The Flame threat is basically a virtual, digitized spy tool that does what a human spy would do: recording phone calls, snapping photos, and siphoning information.  Often times this traffic pattern to the internet is initiated by the infected host and ultimately slides right by even next generation firewalls.  How can it be detected?

First, we should outline how this infection is spread.

“The emails are often tailored for specific victims and contain malicious attachments that are almost always “weaponized” .PDF files with known exploits that drop malware executables onto targeted systems. In addition, the IXESHE attackers conducted two specific attacks that leveraged zero-day exploits—one in 2009 and another in 2011.” Trend Micro

Jimmy Ray Purser does a great job explaining pdf exploits in a youtube video.

Once the threat is underway, most sophisticated malware employs stronger encryption, but the trade-off for the attacker is that its traffic can trigger a red flag at the network layer. Flame’s creators either used easily cracked encryption to camouflage the attack, or it could be a function of the size of the overall code… says Lance James, Director of Intelligence at Vigilant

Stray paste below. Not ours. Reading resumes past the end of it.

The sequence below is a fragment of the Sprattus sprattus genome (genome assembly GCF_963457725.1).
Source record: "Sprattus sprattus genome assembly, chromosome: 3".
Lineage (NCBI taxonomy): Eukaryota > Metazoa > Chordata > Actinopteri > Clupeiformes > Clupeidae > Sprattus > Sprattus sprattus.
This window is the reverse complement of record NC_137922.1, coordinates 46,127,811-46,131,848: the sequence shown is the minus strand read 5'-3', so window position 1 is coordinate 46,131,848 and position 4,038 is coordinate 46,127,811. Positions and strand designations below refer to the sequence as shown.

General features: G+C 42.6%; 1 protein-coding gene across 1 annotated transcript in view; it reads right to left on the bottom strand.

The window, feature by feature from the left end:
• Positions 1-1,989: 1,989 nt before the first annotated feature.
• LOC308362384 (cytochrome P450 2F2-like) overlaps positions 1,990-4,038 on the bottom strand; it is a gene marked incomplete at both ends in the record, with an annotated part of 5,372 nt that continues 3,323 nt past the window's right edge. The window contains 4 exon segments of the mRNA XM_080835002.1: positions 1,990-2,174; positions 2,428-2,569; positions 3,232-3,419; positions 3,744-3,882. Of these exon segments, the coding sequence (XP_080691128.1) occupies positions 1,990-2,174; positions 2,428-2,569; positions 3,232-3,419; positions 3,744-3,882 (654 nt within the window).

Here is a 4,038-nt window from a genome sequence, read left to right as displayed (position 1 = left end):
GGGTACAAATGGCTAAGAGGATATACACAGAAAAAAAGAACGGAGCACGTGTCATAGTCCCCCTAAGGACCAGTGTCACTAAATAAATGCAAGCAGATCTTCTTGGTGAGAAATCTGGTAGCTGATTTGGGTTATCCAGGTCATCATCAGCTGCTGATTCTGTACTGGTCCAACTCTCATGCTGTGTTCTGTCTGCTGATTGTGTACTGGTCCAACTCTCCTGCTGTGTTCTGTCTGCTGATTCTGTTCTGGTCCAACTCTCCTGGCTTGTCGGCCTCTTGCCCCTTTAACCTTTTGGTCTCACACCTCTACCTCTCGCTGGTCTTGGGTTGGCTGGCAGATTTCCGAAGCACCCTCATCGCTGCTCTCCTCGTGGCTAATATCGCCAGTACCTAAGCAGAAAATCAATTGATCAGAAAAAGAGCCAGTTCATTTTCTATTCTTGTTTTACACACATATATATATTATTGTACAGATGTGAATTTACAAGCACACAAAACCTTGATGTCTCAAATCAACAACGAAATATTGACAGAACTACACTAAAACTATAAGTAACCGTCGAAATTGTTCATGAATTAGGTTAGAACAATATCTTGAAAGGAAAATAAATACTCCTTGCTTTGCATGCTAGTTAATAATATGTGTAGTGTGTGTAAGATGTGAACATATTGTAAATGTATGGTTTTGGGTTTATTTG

Detecting Flame Malware

“They didn’t want you to detect that they were hiding anything. They wanted to look like common data,”

It is starting to become clear that the question of “how to detect flame” or similar malware such as detecting Advanced Persistent Threats isn’t addressed with a new firewall, antivirus or an intrusion detection system (IDS).  This is because it is a type of malware that usually can’t be identified with digital signatures.  In this case, one of the best detection methods is through the use of IP Host Reputation systems and NetFlow collection.  Comparing the source and destination IP address in a flow to a host reputation database is another layer of security that can help detect Flame and other similar types of threats.

Network Monitoring Solutions should include host reputation in their regular threat detection routines. Make sure you ask for it in your next threat detection solution.

Ryan Slosser

My name is Ryan. I work in development here at Plixer. I mostly deal with hardware deployment. I enjoy kayaking and fishing during the summer and skiing in the winter. People can count on me and I always give 100% unless I'm donating blood.

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